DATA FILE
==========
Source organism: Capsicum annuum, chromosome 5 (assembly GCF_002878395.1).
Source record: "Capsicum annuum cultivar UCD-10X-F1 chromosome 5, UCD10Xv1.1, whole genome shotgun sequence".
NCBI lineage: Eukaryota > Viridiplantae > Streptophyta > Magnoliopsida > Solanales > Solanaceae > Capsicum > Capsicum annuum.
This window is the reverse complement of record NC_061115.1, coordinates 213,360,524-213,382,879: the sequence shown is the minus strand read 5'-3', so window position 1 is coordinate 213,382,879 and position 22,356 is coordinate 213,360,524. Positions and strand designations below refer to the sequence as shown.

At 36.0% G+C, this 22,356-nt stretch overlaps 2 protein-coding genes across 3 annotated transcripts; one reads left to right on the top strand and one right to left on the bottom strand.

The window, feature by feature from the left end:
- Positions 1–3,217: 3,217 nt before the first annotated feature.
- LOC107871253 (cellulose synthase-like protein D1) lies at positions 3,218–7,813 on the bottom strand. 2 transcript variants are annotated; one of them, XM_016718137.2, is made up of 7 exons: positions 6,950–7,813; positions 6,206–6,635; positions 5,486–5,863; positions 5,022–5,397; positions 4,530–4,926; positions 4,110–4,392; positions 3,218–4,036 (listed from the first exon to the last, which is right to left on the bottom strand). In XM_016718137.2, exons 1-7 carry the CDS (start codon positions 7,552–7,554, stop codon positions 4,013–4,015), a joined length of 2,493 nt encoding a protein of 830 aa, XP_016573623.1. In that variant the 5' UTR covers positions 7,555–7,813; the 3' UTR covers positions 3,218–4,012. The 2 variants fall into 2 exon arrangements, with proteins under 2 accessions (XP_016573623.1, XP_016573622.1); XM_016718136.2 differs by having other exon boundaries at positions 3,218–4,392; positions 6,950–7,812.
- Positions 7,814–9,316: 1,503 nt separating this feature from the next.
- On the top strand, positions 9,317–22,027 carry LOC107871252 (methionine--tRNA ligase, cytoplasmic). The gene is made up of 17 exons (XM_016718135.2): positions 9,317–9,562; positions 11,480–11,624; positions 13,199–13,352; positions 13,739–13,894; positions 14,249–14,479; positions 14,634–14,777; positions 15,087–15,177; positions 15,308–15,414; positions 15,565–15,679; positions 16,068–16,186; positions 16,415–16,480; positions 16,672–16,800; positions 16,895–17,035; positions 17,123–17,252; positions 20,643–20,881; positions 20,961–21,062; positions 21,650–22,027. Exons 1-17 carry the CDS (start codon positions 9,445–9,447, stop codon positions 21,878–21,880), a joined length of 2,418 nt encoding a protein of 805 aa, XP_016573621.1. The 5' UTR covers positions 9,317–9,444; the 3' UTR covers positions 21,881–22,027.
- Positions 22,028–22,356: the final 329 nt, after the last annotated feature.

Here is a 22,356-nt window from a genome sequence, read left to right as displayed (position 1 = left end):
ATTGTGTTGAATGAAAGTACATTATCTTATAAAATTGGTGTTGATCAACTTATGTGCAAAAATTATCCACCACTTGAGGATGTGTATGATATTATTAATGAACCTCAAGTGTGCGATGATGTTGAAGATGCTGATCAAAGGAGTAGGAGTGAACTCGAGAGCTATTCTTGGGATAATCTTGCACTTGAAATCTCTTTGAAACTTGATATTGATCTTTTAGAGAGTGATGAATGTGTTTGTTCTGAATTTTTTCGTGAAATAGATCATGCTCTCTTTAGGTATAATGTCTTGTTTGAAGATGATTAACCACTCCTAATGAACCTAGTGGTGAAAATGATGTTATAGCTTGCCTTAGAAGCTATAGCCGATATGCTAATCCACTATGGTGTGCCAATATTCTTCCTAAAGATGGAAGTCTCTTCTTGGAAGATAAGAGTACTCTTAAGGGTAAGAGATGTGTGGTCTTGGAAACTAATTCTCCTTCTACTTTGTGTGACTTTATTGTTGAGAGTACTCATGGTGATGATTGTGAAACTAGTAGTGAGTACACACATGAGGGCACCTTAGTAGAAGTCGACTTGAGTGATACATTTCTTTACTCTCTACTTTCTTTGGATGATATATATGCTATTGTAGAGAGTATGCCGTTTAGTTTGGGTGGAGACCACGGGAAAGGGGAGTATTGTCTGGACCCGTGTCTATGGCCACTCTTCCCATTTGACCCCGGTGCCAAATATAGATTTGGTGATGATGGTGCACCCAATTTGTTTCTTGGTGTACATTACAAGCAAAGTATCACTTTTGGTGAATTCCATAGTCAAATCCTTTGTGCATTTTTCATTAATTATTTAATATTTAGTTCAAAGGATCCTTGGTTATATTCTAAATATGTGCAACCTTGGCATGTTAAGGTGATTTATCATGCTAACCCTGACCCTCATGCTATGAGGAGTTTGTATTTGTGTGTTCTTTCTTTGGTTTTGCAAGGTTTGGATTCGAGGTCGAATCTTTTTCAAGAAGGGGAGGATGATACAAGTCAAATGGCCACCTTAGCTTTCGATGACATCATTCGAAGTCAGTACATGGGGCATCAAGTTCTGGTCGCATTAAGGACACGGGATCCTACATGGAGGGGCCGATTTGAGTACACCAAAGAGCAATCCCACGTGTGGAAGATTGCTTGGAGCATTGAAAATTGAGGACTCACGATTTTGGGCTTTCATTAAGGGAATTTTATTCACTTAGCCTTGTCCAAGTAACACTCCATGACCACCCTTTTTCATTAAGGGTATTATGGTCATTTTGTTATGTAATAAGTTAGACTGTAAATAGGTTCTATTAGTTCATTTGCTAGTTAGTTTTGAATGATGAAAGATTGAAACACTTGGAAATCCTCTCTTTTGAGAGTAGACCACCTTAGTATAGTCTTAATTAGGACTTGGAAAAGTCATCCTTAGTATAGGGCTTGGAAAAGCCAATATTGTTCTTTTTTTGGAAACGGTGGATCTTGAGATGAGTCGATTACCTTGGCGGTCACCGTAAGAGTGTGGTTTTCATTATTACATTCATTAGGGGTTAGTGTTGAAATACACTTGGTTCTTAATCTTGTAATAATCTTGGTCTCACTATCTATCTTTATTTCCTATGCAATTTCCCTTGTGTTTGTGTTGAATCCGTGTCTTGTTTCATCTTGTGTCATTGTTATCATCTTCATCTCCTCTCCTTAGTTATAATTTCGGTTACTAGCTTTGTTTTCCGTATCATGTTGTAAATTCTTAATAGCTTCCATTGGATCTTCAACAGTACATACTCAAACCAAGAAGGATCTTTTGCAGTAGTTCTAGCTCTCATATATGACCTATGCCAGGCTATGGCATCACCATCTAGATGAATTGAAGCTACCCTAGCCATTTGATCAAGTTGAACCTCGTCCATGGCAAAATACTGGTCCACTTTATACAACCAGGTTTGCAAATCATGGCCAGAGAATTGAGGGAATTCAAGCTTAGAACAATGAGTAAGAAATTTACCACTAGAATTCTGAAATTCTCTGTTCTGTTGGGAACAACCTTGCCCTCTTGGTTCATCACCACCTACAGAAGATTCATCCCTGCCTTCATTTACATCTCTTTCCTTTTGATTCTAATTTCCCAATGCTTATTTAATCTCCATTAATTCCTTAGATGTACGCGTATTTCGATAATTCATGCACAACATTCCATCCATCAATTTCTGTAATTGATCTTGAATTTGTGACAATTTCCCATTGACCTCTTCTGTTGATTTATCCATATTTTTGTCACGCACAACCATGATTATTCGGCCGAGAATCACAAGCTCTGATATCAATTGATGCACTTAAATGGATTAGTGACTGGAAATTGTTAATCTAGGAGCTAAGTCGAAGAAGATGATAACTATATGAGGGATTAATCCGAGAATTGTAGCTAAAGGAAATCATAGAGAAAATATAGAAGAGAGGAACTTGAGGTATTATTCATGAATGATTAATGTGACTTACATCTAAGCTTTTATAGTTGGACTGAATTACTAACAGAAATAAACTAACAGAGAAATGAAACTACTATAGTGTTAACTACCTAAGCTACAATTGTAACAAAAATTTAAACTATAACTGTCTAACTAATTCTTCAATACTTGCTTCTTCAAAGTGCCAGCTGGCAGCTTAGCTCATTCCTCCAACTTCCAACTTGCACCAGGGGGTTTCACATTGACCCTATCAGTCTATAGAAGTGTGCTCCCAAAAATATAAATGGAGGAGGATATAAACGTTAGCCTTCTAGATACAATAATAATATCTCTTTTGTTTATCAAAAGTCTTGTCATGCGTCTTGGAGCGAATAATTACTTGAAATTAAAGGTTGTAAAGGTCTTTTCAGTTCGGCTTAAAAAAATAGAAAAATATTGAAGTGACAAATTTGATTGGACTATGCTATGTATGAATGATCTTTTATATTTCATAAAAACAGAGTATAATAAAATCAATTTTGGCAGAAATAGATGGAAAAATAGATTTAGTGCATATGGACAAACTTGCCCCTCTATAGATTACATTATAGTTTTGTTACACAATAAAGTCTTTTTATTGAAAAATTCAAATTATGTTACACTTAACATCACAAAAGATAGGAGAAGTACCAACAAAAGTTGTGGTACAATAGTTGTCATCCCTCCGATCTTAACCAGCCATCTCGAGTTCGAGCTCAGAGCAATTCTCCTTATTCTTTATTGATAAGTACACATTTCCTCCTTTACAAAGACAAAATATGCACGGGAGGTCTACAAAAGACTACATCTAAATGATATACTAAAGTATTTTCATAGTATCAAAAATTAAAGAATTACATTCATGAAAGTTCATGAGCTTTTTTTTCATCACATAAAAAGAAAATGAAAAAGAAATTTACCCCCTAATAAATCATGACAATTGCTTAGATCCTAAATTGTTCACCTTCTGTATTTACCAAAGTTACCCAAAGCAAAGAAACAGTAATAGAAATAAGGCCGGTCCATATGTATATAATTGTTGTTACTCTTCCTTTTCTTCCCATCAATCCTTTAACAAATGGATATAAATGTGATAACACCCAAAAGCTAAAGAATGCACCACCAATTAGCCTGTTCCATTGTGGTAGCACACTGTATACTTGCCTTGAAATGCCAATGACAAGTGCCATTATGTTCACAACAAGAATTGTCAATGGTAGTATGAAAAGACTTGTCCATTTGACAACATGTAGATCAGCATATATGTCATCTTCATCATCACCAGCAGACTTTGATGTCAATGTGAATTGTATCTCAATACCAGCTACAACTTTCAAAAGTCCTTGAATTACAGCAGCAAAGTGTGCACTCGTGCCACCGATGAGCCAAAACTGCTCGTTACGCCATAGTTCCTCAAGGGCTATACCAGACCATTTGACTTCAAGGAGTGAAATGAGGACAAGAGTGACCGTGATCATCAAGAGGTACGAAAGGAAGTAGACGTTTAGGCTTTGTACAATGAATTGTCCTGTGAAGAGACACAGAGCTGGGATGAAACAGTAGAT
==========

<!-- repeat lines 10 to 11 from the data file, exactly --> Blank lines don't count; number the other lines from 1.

- On the top strand, positions 9,317–22,027 carry LOC107871252 (methionine--tRNA ligase, cytoplasmic). The gene is made up of 17 exons (XM_016718135.2): positions 9,317–9,562; positions 11,480–11,624; positions 13,199–13,352; positions 13,739–13,894; positions 14,249–14,479; positions 14,634–14,777; positions 15,087–15,177; positions 15,308–15,414; positions 15,565–15,679; positions 16,068–16,186; positions 16,415–16,480; positions 16,672–16,800; positions 16,895–17,035; positions 17,123–17,252; positions 20,643–20,881; positions 20,961–21,062; positions 21,650–22,027. Exons 1-17 carry the CDS (start codon positions 9,445–9,447, stop codon positions 21,878–21,880), a joined length of 2,418 nt encoding a protein of 805 aa, XP_016573621.1. The 5' UTR covers positions 9,317–9,444; the 3' UTR covers positions 21,881–22,027.
- Positions 22,028–22,356: the final 329 nt, after the last annotated feature.